‘How did Joe Junior get the nickname Key?’ I asked, making conversation before Mrs Johnson could launch into another tirade or ask about when she was going to be getting to Acapulco.

  She turned to me, righting her hat
which had slid slightly to the left, before placing both hands on top of her handbag. ‘Well, you see, when he was a boy, Joe Junior knew all these secrets. Things he shouldn’t have been knowing if he had any sense in that head of his. And every time we’d be saying, That boy he knows all the secrets, it’s like he has the key, like he can unlock the things everyone be hiding away. So we nicknamed him Key.’ She patted her hair, making sure it was all in place. ‘Course that’s before we knew what Joe Junior could do.’

  ‘Demos wants to know if we’re ready,’ Suki announced, leaning round to face us.

  I glanced towards Alex. He was looking at me in the rear-view mirror. I couldn’t see his mouth, but I knew he was giving his reassuring smile.

  ‘Has Nate been in?’ I asked.

  ‘Yes,’ Suki said, having a silent conversation with Alicia in the van in front of us. ‘Alicia says that Nate counted four of them in there. One big fat one on the door, two others with guns and the Carlos man. I cannot wait to meet him.’

  ‘Sounds like the same men as before,’ said Alex. ‘Did he check all the rooms?’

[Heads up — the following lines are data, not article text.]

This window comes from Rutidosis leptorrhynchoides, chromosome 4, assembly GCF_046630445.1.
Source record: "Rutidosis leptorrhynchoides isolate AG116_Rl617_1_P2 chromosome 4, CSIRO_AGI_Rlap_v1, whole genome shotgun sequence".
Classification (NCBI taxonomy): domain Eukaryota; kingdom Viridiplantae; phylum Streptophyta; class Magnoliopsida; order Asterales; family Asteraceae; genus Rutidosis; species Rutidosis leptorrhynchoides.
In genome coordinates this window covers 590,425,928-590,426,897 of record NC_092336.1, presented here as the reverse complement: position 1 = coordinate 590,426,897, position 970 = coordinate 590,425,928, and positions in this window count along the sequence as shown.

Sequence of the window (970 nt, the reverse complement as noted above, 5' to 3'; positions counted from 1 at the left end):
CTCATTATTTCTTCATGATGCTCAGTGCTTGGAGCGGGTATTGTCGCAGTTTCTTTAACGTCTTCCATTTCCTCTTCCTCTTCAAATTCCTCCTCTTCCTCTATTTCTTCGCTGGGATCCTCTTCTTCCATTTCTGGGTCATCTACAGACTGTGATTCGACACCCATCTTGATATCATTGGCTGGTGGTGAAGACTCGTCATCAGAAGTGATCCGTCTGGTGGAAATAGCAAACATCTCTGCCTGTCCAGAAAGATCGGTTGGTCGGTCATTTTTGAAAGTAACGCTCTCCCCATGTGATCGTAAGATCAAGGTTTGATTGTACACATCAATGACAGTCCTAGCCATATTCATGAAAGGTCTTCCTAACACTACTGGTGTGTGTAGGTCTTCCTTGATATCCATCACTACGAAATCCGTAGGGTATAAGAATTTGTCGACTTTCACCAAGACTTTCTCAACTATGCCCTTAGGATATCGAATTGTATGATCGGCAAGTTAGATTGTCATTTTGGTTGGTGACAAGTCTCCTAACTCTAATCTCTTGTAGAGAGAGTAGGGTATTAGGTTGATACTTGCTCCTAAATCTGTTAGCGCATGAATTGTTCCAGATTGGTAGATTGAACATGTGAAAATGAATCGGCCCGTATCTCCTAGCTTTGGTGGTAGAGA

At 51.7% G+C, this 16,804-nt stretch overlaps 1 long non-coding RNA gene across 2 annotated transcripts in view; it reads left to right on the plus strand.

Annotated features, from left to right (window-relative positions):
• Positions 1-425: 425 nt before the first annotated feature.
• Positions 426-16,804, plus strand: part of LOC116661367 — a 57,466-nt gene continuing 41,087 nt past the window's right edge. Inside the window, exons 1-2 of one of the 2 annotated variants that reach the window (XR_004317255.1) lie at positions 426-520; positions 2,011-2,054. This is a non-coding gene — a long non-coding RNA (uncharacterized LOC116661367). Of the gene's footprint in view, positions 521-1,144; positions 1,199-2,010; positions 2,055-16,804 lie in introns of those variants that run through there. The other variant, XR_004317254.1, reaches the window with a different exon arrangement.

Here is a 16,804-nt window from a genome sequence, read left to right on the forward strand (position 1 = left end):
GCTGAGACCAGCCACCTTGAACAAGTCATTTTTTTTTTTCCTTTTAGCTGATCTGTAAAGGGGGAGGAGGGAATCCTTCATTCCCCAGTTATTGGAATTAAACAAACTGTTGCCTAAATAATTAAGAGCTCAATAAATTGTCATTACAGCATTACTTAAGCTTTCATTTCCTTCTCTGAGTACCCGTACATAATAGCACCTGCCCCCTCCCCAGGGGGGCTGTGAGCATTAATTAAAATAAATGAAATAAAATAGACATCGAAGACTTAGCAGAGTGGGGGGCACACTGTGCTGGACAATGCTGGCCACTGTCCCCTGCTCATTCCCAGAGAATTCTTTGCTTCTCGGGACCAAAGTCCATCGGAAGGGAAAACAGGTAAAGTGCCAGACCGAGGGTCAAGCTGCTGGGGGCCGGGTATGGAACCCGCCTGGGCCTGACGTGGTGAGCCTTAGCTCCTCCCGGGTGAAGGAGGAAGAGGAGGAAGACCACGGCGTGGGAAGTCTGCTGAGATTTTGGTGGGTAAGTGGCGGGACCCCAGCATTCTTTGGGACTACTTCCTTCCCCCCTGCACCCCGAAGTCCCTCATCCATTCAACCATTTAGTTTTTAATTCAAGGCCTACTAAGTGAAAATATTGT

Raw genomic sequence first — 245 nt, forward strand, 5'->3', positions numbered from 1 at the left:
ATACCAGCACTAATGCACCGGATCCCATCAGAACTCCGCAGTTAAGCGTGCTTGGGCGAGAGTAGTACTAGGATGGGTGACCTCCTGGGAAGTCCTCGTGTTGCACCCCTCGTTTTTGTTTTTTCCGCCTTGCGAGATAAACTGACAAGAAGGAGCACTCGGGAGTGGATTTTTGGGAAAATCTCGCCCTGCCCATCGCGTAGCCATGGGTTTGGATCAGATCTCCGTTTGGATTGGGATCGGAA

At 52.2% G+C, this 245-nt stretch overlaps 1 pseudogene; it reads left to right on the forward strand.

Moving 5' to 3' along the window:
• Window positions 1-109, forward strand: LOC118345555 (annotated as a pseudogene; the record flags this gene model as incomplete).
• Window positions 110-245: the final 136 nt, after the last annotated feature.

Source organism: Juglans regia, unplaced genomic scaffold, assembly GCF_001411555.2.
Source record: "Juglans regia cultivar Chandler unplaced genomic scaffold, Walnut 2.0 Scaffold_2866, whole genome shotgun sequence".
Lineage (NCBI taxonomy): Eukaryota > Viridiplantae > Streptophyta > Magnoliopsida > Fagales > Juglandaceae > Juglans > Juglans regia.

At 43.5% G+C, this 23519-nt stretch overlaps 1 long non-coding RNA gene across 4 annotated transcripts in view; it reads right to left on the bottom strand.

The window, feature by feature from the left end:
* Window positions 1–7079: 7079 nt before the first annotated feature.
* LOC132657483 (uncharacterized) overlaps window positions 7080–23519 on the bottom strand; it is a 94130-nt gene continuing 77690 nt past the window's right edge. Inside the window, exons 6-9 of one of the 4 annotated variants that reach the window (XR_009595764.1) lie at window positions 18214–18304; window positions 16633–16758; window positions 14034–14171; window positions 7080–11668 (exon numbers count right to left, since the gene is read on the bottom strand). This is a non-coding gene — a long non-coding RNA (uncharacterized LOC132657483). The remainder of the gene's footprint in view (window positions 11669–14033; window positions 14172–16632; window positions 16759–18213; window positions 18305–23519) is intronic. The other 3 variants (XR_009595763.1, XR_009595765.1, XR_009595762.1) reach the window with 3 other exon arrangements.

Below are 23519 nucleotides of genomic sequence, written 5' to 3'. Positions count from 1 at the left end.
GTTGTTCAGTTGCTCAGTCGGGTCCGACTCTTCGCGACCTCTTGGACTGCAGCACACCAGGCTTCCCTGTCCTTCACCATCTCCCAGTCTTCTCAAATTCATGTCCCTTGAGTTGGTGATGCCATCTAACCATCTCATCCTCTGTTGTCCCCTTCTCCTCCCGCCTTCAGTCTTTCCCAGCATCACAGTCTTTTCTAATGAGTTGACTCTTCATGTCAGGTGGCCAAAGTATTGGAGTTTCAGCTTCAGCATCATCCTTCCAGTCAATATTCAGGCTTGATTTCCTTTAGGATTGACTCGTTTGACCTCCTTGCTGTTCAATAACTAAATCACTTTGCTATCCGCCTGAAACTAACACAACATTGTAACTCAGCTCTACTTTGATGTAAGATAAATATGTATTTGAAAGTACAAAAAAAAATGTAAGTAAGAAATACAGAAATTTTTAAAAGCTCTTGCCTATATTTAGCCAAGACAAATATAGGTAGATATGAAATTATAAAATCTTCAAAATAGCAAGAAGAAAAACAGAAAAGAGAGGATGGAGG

Suki paused, running the question in her head and waiting for a reply. ‘Yes, he’s been through the whole building,’ she nodded.

  ‘Oh, my poor Nate,’ Mrs Johnson exclaimed. ‘I don’t like the way you’re putting him in danger. Why you letting my poor boy go in there all on his own?’

  ‘He’s fine, Mama.’

  ‘He is fine, Mrs Johnson,’ Suki said. ‘And look, he’s back from his recce.’ She pointed at Nate who was in the van in front waving out of the back window. ‘He says hello.’

  Mrs Johnson started waving back. The car rocked and I ducked as her handbag swung in my direction.

  ‘I’d rather he was saying hello from the balcony at the Hilton – you understand what I’m saying?’

 
Turn Navi Off
Turn Navi On
Scroll Up
Scroll
Add comment

Add comment